University of Missouri professor Melissa Click incensed press freedom advocates in November when she shoved a camera held by a student journalist and called for “some muscle” to block the reporter from covering a protest on the public campus.
But on Monday, after Click was hit with an assault charge over this incident, two of the nation’s leading first amendment crusaders told InsideSources the professor’s actions didn’t warrant jail time, even though they violated the Constitution.
“Only the prosecutor can tell you why he filed charges, but it seems to me to be an overreaction,” First Amendment Center president Ken Paulson said in an interview. “Charging Melissa Click was very surprising because people get in journalists’ faces every day in every state of the union. There are confrontations with the news media at countless events, and prosecutors don’t pursue too many of those.”
In an emailed statement, Student Press Law Center executive director Frank LoMonte had a similar message. “Jail would be overkill for a person who poses no threat to anyone’s future safety,” he said.
Instead of serving a prison sentence, LoMonte proposed that Click complete a service project “that informs the public about the need for journalists to have access to public spaces to perform their essential watchdog role.”
“It’s important that Prof. Click pay some sort of penalty for having threatened to use violence to have a student journalist removed from a public space,” he said. “Whether the criminal justice system is the right place to impose that penalty is debatable, but certainly she should be made to pay consequences and to demonstrate genuine remorse, which we’ve yet to see with the exception of a rather perfunctory written statement.”
Click apologized for her behavior after it was captured in a viral video and generated significant backlash amid demonstrations over racial issues at the university. She said she regretted her “language and strategies” as well as “the way my actions have shifted attention away from the students’ campaign for justice.”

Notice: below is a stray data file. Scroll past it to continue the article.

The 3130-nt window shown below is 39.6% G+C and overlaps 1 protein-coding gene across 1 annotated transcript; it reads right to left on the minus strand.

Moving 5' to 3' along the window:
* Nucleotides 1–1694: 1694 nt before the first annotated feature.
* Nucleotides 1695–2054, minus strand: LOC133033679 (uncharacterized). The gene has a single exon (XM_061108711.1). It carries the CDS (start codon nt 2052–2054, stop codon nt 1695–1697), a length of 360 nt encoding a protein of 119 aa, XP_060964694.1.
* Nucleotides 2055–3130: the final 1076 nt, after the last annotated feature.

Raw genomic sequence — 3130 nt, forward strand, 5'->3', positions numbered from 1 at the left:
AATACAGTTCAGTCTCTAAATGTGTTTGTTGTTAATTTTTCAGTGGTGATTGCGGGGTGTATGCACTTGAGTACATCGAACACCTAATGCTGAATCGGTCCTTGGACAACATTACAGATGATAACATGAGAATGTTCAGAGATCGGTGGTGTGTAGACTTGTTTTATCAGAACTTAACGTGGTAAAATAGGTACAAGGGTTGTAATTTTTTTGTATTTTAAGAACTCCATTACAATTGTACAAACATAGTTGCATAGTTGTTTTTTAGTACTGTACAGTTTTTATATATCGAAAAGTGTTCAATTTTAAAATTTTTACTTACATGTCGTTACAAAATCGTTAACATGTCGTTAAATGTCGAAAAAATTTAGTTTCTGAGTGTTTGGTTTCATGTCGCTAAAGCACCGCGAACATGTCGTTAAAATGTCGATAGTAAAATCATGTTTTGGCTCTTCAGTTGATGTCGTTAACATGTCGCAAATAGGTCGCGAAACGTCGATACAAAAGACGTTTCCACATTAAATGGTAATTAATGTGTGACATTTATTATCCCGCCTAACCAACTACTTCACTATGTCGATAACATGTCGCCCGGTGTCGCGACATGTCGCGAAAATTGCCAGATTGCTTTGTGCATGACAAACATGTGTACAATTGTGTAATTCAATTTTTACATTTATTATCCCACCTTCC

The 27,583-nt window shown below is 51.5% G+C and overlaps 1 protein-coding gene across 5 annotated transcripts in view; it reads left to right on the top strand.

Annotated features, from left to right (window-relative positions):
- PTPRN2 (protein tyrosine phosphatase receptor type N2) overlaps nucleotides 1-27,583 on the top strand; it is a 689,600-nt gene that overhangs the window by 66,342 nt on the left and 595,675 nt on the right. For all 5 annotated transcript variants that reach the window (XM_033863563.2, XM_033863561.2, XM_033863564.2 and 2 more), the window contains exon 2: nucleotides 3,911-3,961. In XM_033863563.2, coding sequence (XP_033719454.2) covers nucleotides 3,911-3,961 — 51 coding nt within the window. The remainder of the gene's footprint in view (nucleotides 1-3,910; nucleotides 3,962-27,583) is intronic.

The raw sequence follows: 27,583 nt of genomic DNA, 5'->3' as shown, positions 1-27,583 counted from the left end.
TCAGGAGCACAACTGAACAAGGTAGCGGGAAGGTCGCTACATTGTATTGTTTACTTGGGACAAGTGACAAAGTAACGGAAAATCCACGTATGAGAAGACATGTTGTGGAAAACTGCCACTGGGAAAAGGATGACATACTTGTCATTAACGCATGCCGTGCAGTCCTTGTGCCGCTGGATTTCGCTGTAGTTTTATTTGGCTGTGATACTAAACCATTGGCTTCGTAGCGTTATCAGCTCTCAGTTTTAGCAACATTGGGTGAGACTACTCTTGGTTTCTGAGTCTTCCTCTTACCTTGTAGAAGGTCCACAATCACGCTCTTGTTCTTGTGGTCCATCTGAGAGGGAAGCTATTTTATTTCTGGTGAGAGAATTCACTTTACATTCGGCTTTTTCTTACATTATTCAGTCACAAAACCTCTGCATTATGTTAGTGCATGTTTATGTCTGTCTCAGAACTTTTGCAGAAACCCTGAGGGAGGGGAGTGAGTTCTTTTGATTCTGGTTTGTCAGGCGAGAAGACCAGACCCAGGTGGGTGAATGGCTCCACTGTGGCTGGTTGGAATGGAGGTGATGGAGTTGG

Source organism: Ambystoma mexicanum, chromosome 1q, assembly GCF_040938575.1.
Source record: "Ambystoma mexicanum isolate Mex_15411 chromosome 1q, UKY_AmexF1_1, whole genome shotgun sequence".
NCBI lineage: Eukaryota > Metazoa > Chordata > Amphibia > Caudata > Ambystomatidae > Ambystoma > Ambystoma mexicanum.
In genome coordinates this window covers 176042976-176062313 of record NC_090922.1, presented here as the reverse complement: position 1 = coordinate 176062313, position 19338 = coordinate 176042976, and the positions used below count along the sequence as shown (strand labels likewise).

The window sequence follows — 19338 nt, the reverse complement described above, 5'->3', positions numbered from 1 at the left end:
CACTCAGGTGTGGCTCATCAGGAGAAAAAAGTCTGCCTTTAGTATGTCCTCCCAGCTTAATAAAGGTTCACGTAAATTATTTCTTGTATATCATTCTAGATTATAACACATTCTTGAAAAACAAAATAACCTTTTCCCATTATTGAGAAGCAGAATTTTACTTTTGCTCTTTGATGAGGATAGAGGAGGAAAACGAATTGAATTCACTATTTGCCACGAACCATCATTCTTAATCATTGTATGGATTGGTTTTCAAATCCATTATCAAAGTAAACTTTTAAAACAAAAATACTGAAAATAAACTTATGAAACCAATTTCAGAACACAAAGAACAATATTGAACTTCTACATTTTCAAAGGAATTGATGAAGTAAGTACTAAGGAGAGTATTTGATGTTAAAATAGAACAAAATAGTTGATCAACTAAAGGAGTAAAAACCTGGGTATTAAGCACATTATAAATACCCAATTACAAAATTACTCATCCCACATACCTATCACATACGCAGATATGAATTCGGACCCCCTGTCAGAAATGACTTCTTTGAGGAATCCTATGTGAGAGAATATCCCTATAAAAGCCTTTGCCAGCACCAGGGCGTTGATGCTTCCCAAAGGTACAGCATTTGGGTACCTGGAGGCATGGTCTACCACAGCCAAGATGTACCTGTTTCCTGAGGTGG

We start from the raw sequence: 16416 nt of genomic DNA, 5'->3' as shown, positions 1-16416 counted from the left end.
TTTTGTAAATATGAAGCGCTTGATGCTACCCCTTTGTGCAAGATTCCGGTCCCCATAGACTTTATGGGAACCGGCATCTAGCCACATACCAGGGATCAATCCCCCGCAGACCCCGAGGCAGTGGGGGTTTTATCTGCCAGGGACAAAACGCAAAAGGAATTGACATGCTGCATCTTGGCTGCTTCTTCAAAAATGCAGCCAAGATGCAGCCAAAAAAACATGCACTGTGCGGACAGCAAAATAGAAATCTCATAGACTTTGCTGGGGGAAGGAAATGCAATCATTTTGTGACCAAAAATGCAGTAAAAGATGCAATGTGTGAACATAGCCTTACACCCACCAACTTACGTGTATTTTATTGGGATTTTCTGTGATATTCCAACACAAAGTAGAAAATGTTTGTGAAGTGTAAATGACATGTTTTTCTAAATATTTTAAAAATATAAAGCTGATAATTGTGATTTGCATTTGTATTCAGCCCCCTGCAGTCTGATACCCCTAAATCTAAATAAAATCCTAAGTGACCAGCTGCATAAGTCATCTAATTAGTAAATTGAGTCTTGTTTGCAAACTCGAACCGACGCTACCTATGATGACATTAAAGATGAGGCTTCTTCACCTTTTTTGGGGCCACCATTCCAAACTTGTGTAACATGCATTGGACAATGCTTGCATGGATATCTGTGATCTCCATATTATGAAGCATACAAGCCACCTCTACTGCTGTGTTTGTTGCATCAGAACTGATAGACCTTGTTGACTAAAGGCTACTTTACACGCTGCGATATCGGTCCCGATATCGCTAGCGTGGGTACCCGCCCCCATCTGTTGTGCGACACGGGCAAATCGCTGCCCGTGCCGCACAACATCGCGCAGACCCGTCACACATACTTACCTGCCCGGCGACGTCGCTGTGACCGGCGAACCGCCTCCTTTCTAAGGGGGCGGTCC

But that wasn’t good enough for many Click critics. Those who have called for her ouster include 100 Republican state lawmakers, Washington Post media writer Erik Wemple and David Steelman, who sits on the university system’s board of curators.
For her part, Click is currently seeking tenure and, according to the ABC News affiliate in Columbia, Missouri, planning to plead “not guilty” to the assault charge. Following calls for her firing, she received a public letter of support from 100 fellow faculty members.
Another side effect of the past few months is the spotlight that’s been shone on Click’s academic work. According to her university biography, “her research interests center on popular culture texts and audiences, particularly texts and audiences disdained in mainstream culture. … Current research projects involve ’50 Shades of Grey’ readers, the impact of social media in fans’ relationship with Lady Gaga.”